There’s nothing new or resolutionary about New Year’s Resolutions. In fact, people have been making (and breaking) them for at least 4,000 years.
Ancient Babylonians were the first resolutionaries on record. They celebrated their version of the New Year in March, coinciding with spring and the planting of crops. During this time, the Babylonians made promises to gods as a means of ensuring divine intervention in times of trouble. Popular resolutions included returning borrowed items and repaying debts.
Two thousand years later, the Romans created the month of January to honor the god Janus. Janus was said to have two faces. One looked back (at the past year), while the other looked forward (to the year ahead). In keeping with this new calendar, January 1 became the date upon which Romans made resolutions to Janus that they promised to keep throughout the new year.
Almost another 2,000 years passed before the modern-day version of New Year’s Resolutions took hold in North America. In 1813, the expression “new year’s resolution” was mentioned for the first time in a Boston newspaper. Over the next century, the tradition became steadily more popular. By 1940, an estimated 25 percent of Americans ushered in the New Year by making resolutions. By 2000, the number had climbed to over 40 percent.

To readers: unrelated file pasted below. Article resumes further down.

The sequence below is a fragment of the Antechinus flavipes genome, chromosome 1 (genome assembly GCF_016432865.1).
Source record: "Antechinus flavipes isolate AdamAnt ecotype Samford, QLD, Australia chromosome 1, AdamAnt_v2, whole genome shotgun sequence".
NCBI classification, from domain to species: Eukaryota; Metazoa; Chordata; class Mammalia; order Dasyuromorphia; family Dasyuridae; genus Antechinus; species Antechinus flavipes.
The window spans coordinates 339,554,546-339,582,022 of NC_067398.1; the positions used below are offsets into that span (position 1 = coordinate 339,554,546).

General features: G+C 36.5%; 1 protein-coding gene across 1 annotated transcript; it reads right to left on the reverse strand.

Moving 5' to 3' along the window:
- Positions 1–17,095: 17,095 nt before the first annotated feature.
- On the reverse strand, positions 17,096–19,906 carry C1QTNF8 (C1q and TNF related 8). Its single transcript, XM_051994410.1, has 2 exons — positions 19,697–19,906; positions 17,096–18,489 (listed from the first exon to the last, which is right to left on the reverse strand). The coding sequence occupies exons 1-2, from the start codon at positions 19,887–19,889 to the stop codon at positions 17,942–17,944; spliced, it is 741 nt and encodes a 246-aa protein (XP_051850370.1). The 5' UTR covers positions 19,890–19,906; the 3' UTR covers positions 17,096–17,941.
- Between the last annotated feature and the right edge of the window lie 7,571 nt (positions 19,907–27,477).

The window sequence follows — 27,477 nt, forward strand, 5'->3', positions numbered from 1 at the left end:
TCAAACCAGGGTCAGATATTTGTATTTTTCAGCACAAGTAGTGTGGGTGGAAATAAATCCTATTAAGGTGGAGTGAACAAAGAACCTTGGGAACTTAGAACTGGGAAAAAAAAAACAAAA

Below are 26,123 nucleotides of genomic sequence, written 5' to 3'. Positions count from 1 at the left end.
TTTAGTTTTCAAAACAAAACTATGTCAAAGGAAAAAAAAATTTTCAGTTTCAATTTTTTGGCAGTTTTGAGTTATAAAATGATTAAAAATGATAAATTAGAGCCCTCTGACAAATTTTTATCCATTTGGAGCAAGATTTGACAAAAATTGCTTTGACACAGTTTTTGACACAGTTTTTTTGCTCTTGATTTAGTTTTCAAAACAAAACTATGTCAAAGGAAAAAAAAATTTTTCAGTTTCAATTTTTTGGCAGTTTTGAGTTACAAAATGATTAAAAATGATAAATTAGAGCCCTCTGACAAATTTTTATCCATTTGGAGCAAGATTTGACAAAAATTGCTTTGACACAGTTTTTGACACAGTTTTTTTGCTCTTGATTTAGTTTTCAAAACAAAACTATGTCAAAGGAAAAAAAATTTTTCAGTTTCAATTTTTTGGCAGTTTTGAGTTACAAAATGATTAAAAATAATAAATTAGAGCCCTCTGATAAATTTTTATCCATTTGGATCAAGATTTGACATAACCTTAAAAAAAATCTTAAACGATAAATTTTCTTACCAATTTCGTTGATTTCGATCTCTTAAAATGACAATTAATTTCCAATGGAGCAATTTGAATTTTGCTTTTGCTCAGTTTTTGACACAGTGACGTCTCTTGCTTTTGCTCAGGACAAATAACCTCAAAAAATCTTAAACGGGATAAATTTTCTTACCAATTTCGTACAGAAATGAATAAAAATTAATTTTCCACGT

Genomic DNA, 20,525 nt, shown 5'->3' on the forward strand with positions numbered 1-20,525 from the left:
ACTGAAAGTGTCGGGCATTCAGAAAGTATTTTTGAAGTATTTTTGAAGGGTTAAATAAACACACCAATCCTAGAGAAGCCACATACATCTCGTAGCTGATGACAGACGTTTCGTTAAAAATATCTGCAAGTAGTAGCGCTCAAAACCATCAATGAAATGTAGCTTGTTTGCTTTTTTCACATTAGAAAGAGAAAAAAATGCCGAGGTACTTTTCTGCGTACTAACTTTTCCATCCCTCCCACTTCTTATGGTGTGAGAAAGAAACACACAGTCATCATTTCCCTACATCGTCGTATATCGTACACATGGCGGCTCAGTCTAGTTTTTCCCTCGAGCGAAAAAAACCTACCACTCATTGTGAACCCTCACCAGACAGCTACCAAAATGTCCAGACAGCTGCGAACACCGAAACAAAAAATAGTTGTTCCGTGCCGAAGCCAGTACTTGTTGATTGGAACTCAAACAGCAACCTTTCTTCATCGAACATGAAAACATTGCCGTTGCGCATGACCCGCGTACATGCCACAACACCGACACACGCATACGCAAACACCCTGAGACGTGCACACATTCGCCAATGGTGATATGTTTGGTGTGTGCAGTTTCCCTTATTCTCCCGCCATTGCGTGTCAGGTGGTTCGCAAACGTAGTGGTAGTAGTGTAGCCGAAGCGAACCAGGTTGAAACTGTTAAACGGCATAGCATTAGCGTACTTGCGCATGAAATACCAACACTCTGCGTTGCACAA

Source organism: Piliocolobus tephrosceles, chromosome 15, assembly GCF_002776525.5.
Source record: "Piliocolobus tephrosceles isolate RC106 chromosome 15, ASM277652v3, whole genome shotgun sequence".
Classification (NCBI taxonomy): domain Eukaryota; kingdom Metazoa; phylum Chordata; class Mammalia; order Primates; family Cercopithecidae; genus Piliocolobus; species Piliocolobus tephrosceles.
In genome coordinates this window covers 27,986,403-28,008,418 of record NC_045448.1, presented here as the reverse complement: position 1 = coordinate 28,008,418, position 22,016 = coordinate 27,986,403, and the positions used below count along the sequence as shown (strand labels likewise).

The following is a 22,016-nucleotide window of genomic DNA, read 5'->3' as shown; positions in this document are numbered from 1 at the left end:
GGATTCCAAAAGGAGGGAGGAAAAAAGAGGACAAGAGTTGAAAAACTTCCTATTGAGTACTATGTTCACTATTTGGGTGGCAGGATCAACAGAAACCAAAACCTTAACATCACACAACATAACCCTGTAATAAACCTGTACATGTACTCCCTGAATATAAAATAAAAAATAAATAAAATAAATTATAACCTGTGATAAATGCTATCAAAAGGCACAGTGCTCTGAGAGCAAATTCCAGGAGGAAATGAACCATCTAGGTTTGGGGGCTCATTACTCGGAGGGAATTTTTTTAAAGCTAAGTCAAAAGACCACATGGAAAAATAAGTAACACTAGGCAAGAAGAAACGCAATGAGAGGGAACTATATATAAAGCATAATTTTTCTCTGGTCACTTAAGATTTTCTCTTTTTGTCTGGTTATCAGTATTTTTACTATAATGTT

Resolutionary Studies and Stats
Today researchers study why people makes New Year’s Resolutions and what kind of resolutions they make. They also look at how successful they are at keeping them.
Currently, close to half of all Americans ring in the new year armed with fresh resolutions. Among the most popular resolutions: becoming healthier, spending less and saving more, and enjoying life more fully.
Despite such good intentions, research indicates that only 12 percent of those who make resolutions successfully follow through with them. The biggest reasons for failure include setting unrealistic goals and not monitoring one’s progress.
Experts believe that having an incentive helps you to stick to your resolutions. And what better incentive to meet your goals than to reward yourself with a proven source of pleasure, energy and well-being – such as Delysia chocolate?
Equipped with a delicious supply of chocolate truffles, molded chocolates or chocolate bark, there’s no New Year’s resolution you can’t fulfill. Especially if your resolution is to increase your overall happiness by eating more chocolate!